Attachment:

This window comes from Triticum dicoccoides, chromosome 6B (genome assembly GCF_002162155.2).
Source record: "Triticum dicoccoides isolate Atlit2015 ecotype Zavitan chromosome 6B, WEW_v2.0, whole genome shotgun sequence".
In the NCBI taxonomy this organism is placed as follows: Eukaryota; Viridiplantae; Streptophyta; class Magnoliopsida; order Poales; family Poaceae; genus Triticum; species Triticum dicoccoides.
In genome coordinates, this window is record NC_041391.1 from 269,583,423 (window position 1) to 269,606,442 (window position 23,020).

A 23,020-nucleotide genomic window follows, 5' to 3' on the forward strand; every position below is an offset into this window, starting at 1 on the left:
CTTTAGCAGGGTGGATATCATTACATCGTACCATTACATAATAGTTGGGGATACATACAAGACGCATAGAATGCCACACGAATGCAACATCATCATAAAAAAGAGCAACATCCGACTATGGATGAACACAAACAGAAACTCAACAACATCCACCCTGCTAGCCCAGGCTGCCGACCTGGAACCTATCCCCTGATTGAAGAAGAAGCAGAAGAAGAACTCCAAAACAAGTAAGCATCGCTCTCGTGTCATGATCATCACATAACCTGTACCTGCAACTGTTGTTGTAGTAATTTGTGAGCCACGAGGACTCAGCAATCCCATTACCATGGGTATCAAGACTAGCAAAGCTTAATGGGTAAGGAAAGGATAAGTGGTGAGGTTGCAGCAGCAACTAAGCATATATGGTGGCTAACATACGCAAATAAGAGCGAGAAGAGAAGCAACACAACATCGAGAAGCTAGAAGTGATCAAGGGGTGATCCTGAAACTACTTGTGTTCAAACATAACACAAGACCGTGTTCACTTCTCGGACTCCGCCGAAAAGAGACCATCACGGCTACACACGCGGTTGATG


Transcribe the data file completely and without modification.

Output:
This window comes from Triticum dicoccoides, chromosome 6B (genome assembly GCF_002162155.2).
Source record: "Triticum dicoccoides isolate Atlit2015 ecotype Zavitan chromosome 6B, WEW_v2.0, whole genome shotgun sequence".
In the NCBI taxonomy this organism is placed as follows: Eukaryota; Viridiplantae; Streptophyta; class Magnoliopsida; order Poales; family Poaceae; genus Triticum; species Triticum dicoccoides.
In genome coordinates, this window is record NC_041391.1 from 269,583,423 (window position 1) to 269,606,442 (window position 23,020).

A 23,020-nucleotide genomic window follows, 5' to 3' on the forward strand; every position below is an offset into this window, starting at 1 on the left:
CTTTAGCAGGGTGGATATCATTACATCGTACCATTACATAATAGTTGGGGATACATACAAGACGCATAGAATGCCACACGAATGCAACATCATCATAAAAAAGAGCAACATCCGACTATGGATGAACACAAACAGAAACTCAACAACATCCACCCTGCTAGCCCAGGCTGCCGACCTGGAACCTATCCCCTGATTGAAGAAGAAGCAGAAGAAGAACTCCAAAACAAGTAAGCATCGCTCTCGTGTCATGATCATCACATAACCTGTACCTGCAACTGTTGTTGTAGTAATTTGTGAGCCACGAGGACTCAGCAATCCCATTACCATGGGTATCAAGACTAGCAAAGCTTAATGGGTAAGGAAAGGATAAGTGGTGAGGTTGCAGCAGCAACTAAGCATATATGGTGGCTAACATACGCAAATAAGAGCGAGAAGAGAAGCAACACAACATCGAGAAGCTAGAAGTGATCAAGGGGTGATCCTGAAACTACTTGTGTTCAAACATAACACAAGACCGTGTTCACTTCTCGGACTCCGCCGAAAAGAGACCATCACGGCTACACACGCGGTTGATG